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The Diversity and Geographical Structure of Orientia tsutsugamushi Strains from Scrub Typhus Patients in Laos

  • Rattanaphone Phetsouvanh,

    Affiliation Lao-Oxford-Mahosot Hospital-Wellcome Trust Research Unit, Microbiology Laboratory, Mahosot Hospital, Vientiane, Laos PDR

  • Piengchan Sonthayanon ,

    piengchan@tropmederes.ac, piengchan.son@mahidol.ac.th

    Affiliations Department of Molecular Tropical Medicine and Genetics, Faculty of Tropical Medicine, Mahidol University, Bangkok, Thailand, Mahidol-Oxford Tropical Medicine Research Unit, Faculty of Tropical Medicine, Mahidol University, Bangkok, Thailand

  • Sasithon Pukrittayakamee,

    Affiliation Department of Clinical Tropical Medicine, Faculty of Tropical Medicine, Mahidol University, Bangkok, Thailand

  • Daniel H. Paris,

    Affiliations Mahidol-Oxford Tropical Medicine Research Unit, Faculty of Tropical Medicine, Mahidol University, Bangkok, Thailand, Centre for Tropical Medicine & Global Health, Nuffield Department of Clinical Medicine, University of Oxford, Oxford, United Kingdom

  • Paul N. Newton,

    Affiliation Lao-Oxford-Mahosot Hospital-Wellcome Trust Research Unit, Microbiology Laboratory, Mahosot Hospital, Vientiane, Laos PDR

  • Edward J. Feil,

    Affiliation Department of Biology and Biochemistry, University of Bath, Bath, United Kingdom

  • Nicholas P. J. Day

    Affiliations Mahidol-Oxford Tropical Medicine Research Unit, Faculty of Tropical Medicine, Mahidol University, Bangkok, Thailand, Centre for Tropical Medicine & Global Health, Nuffield Department of Clinical Medicine, University of Oxford, Oxford, United Kingdom

The Diversity and Geographical Structure of Orientia tsutsugamushi Strains from Scrub Typhus Patients in Laos

  • Rattanaphone Phetsouvanh, 
  • Piengchan Sonthayanon, 
  • Sasithon Pukrittayakamee, 
  • Daniel H. Paris, 
  • Paul N. Newton, 
  • Edward J. Feil, 
  • Nicholas P. J. Day
PLOS
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Correction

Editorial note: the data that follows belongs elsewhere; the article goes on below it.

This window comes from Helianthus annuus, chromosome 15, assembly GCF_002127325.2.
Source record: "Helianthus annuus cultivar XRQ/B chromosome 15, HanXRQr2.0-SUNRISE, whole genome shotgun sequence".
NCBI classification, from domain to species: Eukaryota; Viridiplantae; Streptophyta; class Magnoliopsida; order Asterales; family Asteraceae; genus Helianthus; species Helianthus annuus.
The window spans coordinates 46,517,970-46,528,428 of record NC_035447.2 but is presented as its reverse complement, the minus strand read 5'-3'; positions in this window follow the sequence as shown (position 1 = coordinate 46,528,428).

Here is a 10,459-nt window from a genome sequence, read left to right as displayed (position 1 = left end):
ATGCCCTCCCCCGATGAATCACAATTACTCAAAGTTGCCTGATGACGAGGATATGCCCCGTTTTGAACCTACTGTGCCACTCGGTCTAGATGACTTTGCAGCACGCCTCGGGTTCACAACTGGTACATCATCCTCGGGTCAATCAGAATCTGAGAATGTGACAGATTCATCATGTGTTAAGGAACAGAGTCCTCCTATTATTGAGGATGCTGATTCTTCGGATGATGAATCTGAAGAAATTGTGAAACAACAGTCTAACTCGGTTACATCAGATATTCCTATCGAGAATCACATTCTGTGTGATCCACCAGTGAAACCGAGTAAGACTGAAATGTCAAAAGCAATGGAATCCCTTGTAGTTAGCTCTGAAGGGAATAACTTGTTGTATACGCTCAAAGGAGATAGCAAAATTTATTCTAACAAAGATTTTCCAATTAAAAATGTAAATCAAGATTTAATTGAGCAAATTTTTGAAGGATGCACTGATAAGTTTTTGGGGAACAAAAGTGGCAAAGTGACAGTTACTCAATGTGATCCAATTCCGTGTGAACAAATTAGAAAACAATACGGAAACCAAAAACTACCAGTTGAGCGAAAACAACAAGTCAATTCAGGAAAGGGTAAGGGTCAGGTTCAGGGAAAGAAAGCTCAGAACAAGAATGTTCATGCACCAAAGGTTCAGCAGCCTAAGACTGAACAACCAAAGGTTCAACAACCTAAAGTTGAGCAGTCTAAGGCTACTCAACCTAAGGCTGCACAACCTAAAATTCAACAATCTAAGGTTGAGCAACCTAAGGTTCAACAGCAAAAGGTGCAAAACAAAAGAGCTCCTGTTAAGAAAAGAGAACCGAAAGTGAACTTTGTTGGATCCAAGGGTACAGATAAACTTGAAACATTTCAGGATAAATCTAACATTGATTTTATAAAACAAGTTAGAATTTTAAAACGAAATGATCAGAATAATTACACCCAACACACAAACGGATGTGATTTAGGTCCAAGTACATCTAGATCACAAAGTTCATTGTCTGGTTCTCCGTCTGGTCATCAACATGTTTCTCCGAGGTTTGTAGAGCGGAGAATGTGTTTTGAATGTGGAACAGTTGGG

17 May 2016: Phetsouvanh R, Sonthayanon P, Pukrittayakamee S, Paris DH, Newton PN, et al. (2016) Correction: The Diversity and Geographical Structure of Orientia tsutsugamushi Strains from Scrub Typhus Patients in Laos. PLOS Neglected Tropical Diseases 10(5): e0004742. https://doi.org/10.1371/journal.pntd.0004742 View correction

Abstract

Orientia tsutsugamushi is the causative agent of scrub typhus, a disease transmitted by Leptotrombidium mites which is responsible for a severe and under-reported public health burden throughout Southeast Asia. Here we use multilocus sequence typing (MLST) to characterize 74 clinical isolates from three geographic locations in the Lao PDR (Laos), and compare them with isolates described from Udon Thani, northeast Thailand. The data confirm high levels of diversity and recombination within the natural O. tsutsugamushi population, and a rate of mixed infection of ~8%. We compared the relationships and geographical structuring of the strains and populations using allele based approaches (eBURST), phylogenetic approaches, and by calculating F-statistics (FST). These analyses all point towards low levels of population differentiation between isolates from Vientiane and Udon Thani, cities which straddle the Mekong River which defines the Lao/Thai border, but with a very distinct population in Salavan, southern Laos. These data highlight how land use, as well as the movement of hosts and vectors, may impact on the epidemiology of zoonotic infections.

Author Summary